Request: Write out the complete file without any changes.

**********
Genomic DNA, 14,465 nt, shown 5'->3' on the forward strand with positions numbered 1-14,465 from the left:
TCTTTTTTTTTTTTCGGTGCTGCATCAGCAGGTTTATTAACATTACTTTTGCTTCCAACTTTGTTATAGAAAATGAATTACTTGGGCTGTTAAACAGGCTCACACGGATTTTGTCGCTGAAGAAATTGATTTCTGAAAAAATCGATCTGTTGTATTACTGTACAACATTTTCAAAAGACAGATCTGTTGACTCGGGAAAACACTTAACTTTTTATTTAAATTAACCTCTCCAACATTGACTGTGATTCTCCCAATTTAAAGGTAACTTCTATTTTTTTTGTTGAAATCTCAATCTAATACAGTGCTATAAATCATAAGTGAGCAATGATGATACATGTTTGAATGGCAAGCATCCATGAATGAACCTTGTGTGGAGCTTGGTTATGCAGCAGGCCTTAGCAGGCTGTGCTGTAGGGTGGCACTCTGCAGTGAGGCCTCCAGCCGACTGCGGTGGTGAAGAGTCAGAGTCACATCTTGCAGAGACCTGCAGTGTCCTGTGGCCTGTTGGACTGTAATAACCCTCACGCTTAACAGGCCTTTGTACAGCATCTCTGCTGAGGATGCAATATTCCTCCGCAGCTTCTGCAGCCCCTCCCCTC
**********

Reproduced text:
Genomic DNA, 14,465 nt, shown 5'->3' on the forward strand with positions numbered 1-14,465 from the left:
TCTTTTTTTTTTTTCGGTGCTGCATCAGCAGGTTTATTAACATTACTTTTGCTTCCAACTTTGTTATAGAAAATGAATTACTTGGGCTGTTAAACAGGCTCACACGGATTTTGTCGCTGAAGAAATTGATTTCTGAAAAAATCGATCTGTTGTATTACTGTACAACATTTTCAAAAGACAGATCTGTTGACTCGGGAAAACACTTAACTTTTTATTTAAATTAACCTCTCCAACATTGACTGTGATTCTCCCAATTTAAAGGTAACTTCTATTTTTTTTGTTGAAATCTCAATCTAATACAGTGCTATAAATCATAAGTGAGCAATGATGATACATGTTTGAATGGCAAGCATCCATGAATGAACCTTGTGTGGAGCTTGGTTATGCAGCAGGCCTTAGCAGGCTGTGCTGTAGGGTGGCACTCTGCAGTGAGGCCTCCAGCCGACTGCGGTGGTGAAGAGTCAGAGTCACATCTTGCAGAGACCTGCAGTGTCCTGTGGCCTGTTGGACTGTAATAACCCTCACGCTTAACAGGCCTTTGTACAGCATCTCTGCTGAGGATGCAATATTCCTCCGCAGCTTCTGCAGCCCCTCCCCTC